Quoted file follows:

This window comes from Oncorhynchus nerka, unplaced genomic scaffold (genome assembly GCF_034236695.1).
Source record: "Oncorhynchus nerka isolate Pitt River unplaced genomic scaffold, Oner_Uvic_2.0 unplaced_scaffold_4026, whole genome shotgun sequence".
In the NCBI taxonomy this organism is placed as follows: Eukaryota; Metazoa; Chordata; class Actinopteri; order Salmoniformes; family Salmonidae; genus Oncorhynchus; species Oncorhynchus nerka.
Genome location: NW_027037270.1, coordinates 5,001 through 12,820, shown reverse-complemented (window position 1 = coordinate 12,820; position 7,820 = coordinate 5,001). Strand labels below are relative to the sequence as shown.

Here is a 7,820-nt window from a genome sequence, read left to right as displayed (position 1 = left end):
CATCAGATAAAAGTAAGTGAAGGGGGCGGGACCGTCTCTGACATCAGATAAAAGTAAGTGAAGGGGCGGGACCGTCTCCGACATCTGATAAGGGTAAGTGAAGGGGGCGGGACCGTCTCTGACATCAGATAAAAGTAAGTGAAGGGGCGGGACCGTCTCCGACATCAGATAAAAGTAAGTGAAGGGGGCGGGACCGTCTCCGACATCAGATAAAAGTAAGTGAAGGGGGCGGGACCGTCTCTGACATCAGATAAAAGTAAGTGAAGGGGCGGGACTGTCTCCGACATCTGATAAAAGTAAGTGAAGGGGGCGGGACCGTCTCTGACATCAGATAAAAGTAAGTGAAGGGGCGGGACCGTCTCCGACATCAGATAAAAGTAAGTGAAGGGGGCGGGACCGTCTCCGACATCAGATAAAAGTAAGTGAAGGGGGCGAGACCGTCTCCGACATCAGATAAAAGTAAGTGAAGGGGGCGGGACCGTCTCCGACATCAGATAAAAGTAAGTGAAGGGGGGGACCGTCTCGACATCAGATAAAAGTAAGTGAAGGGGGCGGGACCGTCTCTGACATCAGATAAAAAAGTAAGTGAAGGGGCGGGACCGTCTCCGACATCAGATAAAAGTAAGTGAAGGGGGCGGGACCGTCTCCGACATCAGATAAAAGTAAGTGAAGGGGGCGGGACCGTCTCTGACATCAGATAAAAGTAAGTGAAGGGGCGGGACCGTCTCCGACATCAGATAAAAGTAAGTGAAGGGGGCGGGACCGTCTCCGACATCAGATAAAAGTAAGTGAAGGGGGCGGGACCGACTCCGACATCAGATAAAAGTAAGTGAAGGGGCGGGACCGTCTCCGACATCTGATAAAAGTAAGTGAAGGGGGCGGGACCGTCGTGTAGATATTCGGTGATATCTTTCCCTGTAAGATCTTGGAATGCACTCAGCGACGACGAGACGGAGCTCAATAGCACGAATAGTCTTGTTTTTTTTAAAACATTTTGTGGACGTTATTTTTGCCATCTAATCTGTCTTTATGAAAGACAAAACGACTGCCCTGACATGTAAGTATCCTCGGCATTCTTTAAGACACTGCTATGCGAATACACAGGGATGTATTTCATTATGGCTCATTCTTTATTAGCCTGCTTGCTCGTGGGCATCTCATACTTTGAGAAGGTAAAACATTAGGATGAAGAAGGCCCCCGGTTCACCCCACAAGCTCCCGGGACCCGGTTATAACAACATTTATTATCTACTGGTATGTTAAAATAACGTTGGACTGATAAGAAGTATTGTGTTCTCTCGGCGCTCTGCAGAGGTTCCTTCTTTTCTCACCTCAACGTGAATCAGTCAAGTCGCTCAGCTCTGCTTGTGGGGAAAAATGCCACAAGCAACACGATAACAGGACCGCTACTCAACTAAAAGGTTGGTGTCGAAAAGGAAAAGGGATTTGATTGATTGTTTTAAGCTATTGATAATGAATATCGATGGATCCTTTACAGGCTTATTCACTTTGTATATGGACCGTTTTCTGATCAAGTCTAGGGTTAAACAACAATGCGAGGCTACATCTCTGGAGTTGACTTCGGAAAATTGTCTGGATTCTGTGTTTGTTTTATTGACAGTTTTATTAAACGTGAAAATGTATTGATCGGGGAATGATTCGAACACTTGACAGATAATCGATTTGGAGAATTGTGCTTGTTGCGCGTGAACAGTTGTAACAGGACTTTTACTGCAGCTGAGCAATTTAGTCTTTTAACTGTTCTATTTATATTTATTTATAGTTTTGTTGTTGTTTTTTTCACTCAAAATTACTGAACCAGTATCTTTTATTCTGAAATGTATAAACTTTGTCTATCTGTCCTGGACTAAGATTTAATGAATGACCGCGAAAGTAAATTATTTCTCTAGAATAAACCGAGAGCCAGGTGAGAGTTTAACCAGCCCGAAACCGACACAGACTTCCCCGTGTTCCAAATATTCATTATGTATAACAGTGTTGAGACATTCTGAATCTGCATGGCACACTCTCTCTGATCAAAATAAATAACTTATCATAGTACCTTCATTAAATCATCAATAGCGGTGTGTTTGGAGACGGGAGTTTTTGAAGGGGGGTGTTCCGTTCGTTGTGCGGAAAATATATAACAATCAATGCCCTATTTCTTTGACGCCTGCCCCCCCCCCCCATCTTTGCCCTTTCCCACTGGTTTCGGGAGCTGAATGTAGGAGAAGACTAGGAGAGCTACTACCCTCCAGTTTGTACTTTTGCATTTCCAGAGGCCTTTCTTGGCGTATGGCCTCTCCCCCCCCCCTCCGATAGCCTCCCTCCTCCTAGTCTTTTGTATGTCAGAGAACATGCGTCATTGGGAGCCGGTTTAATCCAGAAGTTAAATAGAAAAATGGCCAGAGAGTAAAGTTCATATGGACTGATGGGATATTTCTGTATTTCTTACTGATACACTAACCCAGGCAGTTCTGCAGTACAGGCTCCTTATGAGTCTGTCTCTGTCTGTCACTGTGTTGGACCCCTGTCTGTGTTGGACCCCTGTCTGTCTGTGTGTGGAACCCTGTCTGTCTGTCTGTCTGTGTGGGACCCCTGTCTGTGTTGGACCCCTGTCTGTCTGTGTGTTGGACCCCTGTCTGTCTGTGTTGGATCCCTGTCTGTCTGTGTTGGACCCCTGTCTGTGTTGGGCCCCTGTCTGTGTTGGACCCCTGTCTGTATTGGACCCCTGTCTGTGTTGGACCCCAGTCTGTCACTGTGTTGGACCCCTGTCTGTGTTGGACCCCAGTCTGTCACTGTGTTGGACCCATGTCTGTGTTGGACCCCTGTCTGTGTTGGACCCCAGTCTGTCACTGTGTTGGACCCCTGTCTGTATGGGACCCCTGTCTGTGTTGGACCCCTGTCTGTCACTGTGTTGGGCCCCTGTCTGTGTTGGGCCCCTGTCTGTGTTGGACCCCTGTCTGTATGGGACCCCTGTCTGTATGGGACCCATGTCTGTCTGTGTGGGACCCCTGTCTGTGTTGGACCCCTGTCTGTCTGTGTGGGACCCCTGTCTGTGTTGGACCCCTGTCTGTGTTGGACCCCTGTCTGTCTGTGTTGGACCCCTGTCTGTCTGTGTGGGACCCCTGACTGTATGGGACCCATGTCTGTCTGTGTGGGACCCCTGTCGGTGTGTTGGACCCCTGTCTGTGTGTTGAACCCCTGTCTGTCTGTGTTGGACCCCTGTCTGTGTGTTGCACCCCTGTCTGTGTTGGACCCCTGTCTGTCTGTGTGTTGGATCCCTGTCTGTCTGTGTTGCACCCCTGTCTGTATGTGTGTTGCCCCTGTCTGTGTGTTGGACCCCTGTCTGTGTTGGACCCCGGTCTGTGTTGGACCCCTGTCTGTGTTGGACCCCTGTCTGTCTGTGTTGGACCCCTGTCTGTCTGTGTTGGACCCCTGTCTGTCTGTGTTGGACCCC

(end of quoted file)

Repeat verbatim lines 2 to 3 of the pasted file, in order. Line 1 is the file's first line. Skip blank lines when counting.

Source record: "Oncorhynchus nerka isolate Pitt River unplaced genomic scaffold, Oner_Uvic_2.0 unplaced_scaffold_4026, whole genome shotgun sequence".
In the NCBI taxonomy this organism is placed as follows: Eukaryota; Metazoa; Chordata; class Actinopteri; order Salmoniformes; family Salmonidae; genus Oncorhynchus; species Oncorhynchus nerka.